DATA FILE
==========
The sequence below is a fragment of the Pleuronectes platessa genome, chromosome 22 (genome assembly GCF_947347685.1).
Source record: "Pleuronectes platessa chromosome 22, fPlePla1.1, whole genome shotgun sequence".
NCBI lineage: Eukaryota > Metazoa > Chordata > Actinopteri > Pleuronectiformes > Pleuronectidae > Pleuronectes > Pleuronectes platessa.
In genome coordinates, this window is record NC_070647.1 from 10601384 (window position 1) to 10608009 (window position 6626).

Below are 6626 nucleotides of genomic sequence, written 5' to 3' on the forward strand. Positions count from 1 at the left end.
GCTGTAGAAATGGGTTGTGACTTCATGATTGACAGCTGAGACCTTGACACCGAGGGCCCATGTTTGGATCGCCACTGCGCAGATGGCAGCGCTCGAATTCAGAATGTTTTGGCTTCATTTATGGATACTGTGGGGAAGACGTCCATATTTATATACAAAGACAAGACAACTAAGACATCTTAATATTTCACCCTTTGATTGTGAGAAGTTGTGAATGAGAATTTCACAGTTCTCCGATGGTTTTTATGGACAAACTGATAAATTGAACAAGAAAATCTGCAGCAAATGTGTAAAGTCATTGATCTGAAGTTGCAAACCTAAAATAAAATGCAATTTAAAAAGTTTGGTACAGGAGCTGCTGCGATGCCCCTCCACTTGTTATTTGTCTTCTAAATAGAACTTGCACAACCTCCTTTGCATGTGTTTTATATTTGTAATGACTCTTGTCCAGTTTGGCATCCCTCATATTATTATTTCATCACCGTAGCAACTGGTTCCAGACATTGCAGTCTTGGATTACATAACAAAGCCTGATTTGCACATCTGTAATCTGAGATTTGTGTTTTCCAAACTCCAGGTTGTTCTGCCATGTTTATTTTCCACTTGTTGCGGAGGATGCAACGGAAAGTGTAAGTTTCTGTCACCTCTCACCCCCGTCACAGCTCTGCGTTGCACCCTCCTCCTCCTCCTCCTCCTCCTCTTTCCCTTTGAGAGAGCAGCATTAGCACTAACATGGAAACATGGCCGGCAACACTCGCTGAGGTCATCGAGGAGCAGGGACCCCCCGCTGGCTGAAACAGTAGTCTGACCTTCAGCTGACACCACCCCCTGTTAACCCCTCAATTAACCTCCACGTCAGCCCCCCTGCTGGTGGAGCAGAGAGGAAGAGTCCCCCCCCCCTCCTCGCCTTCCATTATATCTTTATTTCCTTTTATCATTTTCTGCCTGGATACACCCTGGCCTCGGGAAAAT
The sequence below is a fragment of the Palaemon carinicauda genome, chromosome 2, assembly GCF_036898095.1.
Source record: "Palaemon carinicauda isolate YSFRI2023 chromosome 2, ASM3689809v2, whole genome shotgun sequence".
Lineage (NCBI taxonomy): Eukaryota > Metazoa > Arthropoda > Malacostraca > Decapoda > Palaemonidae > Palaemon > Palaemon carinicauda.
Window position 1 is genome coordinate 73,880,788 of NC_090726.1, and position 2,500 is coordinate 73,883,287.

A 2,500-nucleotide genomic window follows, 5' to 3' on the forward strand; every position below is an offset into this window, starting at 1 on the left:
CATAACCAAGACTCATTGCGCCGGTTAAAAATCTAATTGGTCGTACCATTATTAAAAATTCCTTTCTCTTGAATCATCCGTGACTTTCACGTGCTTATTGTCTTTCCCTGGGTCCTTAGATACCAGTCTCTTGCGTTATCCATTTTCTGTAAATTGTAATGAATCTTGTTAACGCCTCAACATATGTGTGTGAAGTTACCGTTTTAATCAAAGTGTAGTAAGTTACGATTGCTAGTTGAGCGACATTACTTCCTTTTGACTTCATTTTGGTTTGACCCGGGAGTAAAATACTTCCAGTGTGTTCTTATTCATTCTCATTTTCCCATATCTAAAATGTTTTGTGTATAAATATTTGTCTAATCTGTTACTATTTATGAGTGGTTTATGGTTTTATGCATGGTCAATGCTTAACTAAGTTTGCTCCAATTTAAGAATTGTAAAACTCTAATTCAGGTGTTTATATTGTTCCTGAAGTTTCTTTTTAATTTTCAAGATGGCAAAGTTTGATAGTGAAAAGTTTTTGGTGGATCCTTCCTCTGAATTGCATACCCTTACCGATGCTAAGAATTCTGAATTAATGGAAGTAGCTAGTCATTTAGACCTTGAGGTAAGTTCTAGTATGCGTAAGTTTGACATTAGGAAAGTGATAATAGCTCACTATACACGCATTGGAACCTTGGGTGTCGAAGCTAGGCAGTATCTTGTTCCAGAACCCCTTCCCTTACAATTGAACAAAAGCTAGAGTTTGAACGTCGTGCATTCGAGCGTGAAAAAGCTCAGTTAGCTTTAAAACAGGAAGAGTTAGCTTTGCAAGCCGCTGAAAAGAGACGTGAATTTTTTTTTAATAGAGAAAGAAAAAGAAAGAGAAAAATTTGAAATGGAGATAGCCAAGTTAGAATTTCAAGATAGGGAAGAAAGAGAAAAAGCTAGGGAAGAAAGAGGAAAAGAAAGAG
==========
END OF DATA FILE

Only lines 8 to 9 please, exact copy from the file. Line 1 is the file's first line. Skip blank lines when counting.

Source record: "Palaemon carinicauda isolate YSFRI2023 chromosome 2, ASM3689809v2, whole genome shotgun sequence".
Lineage (NCBI taxonomy): Eukaryota > Metazoa > Arthropoda > Malacostraca > Decapoda > Palaemonidae > Palaemon > Palaemon carinicauda.